2009 Trustees’ Report Underscores Urgency of Health Reform, Medicare Changes

PDF of this report (4pp.)

By Paul N. Van de Water

May 18, 2009

Related Areas of Research

The 2009 annual report of Medicare’s trustees underscores the need for system-wide reform of health care financing that will slow the growth of health care costs in both Medicare and the private sector and extend health coverage to the uninsured. [1] In evaluating the new report, it is useful to keep several points in mind.

As expected, the current recession has somewhat worsened Medicare’s financial picture. Medicare’s Hospital Insurance (HI, or Medicare Part A) Trust Fund is currently running annual deficits. Tax income and trust fund reserves will be sufficient to pay all benefits only until 2017 — two years earlier than projected in last year’s trustees’ report — when the reserves are projected to be depleted. At that point, if policymakers do not make changes, scheduled HI income will cover 81 percent of estimated expenditures. Over the next 75 years, HI spending is projected to exceed HI tax revenues by an average of 1.74 percent of the gross domestic product (GDP).

Medicare’s Supplementary Medical Insurance (SMI) Trust Fund consists of two separate accounts — one for Part B of Medicare, which pays for physician and other outpatient health services, and one for Part D, which pays for outpatient prescription drugs. SMI is always adequately financed because beneficiary premiums and general revenue contributions are set at the levels necessary to cover expected costs each year. However, the rapid growth of program costs will place increasing pressures on both beneficiaries (to pay higher premiums) and taxpayers (to provide the general revenues).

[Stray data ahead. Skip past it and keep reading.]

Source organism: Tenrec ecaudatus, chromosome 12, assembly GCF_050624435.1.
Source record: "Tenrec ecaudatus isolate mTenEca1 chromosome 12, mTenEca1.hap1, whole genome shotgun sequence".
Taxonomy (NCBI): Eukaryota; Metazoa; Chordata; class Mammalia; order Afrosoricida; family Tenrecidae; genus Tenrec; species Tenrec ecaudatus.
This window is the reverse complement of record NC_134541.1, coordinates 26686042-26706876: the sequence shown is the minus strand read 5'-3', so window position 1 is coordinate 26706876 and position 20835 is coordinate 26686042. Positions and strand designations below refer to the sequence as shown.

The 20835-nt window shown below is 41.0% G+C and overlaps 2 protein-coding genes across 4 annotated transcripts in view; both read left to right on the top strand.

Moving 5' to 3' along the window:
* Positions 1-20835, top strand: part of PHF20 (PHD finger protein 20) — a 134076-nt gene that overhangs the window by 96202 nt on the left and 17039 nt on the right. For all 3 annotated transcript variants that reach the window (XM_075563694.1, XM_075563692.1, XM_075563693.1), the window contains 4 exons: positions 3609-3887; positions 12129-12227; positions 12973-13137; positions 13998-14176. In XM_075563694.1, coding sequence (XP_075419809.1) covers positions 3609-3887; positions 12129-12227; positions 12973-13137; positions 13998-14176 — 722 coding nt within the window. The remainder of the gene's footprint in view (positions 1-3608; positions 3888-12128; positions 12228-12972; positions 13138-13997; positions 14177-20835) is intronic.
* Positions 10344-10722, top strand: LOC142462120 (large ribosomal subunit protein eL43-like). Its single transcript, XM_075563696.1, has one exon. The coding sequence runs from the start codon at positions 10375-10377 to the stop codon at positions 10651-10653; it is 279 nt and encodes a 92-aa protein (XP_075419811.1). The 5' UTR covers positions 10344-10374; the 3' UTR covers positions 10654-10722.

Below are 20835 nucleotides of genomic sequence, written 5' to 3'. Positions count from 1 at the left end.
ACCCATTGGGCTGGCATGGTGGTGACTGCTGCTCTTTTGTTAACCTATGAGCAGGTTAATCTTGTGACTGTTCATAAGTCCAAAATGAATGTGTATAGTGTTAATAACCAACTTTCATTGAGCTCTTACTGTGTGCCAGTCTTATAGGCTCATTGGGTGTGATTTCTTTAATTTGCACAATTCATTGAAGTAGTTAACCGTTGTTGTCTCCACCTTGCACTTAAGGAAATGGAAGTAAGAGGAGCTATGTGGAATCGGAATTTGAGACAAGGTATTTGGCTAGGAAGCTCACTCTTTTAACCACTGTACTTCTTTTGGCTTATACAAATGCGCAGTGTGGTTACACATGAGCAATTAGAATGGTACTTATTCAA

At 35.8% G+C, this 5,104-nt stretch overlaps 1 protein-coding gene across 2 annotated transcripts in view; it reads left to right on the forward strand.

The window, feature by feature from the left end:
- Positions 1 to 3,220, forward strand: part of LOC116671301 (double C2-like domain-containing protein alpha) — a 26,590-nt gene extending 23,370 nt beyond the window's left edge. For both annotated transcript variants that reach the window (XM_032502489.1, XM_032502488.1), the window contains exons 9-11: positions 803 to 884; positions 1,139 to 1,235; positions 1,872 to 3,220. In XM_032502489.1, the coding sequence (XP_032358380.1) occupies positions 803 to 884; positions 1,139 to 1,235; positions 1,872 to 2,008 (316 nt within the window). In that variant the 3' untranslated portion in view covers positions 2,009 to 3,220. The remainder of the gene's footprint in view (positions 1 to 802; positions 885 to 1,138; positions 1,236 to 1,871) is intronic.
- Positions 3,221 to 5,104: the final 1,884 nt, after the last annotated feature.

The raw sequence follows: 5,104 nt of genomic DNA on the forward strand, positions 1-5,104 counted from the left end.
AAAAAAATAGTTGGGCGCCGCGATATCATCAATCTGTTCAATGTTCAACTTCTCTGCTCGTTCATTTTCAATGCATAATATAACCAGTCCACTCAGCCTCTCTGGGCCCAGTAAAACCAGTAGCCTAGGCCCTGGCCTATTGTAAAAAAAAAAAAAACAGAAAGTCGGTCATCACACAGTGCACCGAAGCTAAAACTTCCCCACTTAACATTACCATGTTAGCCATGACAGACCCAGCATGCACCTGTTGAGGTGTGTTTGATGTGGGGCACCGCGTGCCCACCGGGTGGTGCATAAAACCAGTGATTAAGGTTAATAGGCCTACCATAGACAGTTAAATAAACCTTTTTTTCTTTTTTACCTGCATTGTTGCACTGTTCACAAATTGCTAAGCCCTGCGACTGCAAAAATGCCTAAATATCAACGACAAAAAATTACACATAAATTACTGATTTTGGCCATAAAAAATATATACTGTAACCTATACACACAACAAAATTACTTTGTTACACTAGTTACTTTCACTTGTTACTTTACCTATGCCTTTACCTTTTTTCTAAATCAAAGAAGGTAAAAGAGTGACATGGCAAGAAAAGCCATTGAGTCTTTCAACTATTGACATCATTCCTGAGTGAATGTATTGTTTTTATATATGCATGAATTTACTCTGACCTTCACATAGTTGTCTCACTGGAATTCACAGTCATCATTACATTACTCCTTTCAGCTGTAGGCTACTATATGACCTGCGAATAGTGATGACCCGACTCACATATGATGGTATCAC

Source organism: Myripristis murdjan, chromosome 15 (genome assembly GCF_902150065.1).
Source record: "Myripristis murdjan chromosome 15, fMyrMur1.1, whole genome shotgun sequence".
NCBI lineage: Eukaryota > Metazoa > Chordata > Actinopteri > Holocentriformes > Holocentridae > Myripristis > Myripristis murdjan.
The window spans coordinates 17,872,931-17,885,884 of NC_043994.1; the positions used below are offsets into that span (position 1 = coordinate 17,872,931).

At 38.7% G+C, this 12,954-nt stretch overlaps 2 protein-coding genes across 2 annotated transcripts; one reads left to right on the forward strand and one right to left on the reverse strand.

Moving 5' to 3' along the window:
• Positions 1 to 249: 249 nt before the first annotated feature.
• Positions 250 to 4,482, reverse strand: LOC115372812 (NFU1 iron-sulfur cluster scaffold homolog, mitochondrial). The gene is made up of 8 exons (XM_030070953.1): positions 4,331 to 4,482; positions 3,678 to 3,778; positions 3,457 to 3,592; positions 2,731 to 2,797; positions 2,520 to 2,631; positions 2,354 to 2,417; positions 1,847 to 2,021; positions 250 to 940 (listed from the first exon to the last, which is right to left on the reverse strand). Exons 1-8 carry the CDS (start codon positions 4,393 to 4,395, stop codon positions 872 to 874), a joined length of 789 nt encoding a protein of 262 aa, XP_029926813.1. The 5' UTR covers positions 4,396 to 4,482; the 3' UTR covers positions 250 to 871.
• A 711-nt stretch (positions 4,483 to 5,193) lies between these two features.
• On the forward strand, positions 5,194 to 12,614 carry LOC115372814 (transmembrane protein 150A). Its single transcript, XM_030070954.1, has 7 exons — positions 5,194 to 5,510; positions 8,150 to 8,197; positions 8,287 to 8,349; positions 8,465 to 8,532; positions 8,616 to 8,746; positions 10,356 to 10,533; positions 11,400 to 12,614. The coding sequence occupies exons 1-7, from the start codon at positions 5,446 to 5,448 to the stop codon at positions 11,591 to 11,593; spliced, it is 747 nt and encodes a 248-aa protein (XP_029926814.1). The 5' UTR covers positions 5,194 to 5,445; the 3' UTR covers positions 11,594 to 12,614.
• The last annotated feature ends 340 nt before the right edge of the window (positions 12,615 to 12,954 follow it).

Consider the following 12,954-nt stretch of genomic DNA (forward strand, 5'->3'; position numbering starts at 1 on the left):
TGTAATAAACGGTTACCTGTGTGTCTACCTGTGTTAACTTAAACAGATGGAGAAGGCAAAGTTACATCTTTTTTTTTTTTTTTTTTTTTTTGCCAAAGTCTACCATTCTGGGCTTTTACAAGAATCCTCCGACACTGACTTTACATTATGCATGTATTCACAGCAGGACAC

Medicare’s long-term financing problems stem primarily from the continuing sharp rise in health care costs throughout the U.S. health care system, not from structural problems with the program. Medicare spending is growing rapidly for the same reasons that private health spending is growing rapidly — increases in the cost and use of medical services. For several decades, increases in Medicare costs per beneficiary have mirrored the increases in costs in the health system as a whole. Between 1970 and 2007, Medicare spending for each enrollee rose by an average of 8.5 percent annually, and private health insurance spending rose by 9.7 percent per person per year. [2]